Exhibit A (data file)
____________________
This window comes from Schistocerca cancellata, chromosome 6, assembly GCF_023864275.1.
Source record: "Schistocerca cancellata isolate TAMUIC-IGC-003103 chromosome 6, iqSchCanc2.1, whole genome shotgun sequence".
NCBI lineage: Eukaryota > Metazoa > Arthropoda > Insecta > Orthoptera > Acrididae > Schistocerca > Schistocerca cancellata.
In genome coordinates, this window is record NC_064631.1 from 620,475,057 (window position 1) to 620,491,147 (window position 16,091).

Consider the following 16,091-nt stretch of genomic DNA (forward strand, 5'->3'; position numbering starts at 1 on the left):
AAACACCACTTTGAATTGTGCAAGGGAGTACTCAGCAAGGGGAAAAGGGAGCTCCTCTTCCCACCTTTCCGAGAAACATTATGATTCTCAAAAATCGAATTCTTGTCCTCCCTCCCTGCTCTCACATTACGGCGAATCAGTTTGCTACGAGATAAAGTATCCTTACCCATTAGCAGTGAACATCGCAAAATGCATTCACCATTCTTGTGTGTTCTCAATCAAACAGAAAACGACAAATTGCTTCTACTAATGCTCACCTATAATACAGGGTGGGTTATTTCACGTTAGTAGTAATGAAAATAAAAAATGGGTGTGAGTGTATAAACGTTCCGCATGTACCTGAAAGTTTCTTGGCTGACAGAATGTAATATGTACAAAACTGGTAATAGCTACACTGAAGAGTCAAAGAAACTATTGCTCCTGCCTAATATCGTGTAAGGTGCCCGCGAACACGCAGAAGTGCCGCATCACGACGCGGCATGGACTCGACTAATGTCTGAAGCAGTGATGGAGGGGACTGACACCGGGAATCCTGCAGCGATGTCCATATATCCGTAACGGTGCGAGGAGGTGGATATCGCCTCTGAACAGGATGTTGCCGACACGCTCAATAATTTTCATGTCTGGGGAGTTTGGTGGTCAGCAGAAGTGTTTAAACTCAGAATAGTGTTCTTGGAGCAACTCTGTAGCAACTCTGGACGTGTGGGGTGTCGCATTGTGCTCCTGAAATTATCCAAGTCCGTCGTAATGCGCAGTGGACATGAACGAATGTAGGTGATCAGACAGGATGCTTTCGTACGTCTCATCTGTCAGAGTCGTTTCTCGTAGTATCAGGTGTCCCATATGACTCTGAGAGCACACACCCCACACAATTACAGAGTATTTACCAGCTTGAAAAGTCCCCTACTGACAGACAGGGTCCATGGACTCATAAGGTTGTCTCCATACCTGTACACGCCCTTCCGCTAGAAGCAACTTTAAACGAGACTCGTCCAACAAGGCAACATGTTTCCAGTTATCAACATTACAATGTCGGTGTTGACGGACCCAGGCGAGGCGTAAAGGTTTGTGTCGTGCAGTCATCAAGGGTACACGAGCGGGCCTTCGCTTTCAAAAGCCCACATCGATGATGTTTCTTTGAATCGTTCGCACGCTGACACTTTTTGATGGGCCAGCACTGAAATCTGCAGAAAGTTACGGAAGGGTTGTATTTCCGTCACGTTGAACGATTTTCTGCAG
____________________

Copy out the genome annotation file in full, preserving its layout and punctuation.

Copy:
This window comes from Schistocerca cancellata, chromosome 6, assembly GCF_023864275.1.
Source record: "Schistocerca cancellata isolate TAMUIC-IGC-003103 chromosome 6, iqSchCanc2.1, whole genome shotgun sequence".
NCBI lineage: Eukaryota > Metazoa > Arthropoda > Insecta > Orthoptera > Acrididae > Schistocerca > Schistocerca cancellata.
In genome coordinates, this window is record NC_064631.1 from 620,475,057 (window position 1) to 620,491,147 (window position 16,091).

Consider the following 16,091-nt stretch of genomic DNA (forward strand, 5'->3'; position numbering starts at 1 on the left):
AAACACCACTTTGAATTGTGCAAGGGAGTACTCAGCAAGGGGAAAAGGGAGCTCCTCTTCCCACCTTTCCGAGAAACATTATGATTCTCAAAAATCGAATTCTTGTCCTCCCTCCCTGCTCTCACATTACGGCGAATCAGTTTGCTACGAGATAAAGTATCCTTACCCATTAGCAGTGAACATCGCAAAATGCATTCACCATTCTTGTGTGTTCTCAATCAAACAGAAAACGACAAATTGCTTCTACTAATGCTCACCTATAATACAGGGTGGGTTATTTCACGTTAGTAGTAATGAAAATAAAAAATGGGTGTGAGTGTATAAACGTTCCGCATGTACCTGAAAGTTTCTTGGCTGACAGAATGTAATATGTACAAAACTGGTAATAGCTACACTGAAGAGTCAAAGAAACTATTGCTCCTGCCTAATATCGTGTAAGGTGCCCGCGAACACGCAGAAGTGCCGCATCACGACGCGGCATGGACTCGACTAATGTCTGAAGCAGTGATGGAGGGGACTGACACCGGGAATCCTGCAGCGATGTCCATATATCCGTAACGGTGCGAGGAGGTGGATATCGCCTCTGAACAGGATGTTGCCGACACGCTCAATAATTTTCATGTCTGGGGAGTTTGGTGGTCAGCAGAAGTGTTTAAACTCAGAATAGTGTTCTTGGAGCAACTCTGTAGCAACTCTGGACGTGTGGGGTGTCGCATTGTGCTCCTGAAATTATCCAAGTCCGTCGTAATGCGCAGTGGACATGAACGAATGTAGGTGATCAGACAGGATGCTTTCGTACGTCTCATCTGTCAGAGTCGTTTCTCGTAGTATCAGGTGTCCCATATGACTCTGAGAGCACACACCCCACACAATTACAGAGTATTTACCAGCTTGAAAAGTCCCCTACTGACAGACAGGGTCCATGGACTCATAAGGTTGTCTCCATACCTGTACACGCCCTTCCGCTAGAAGCAACTTTAAACGAGACTCGTCCAACAAGGCAACATGTTTCCAGTTATCAACATTACAATGTCGGTGTTGACGGACCCAGGCGAGGCGTAAAGGTTTGTGTCGTGCAGTCATCAAGGGTACACGAGCGGGCCTTCGCTTTCAAAAGCCCACATCGATGATGTTTCTTTGAATCGTTCGCACGCTGACACTTTTTGATGGGCCAGCACTGAAATCTGCAGAAAGTTACGGAAGGGTTGTATTTCCGTCACGTTGAACGATTTTCTGCAG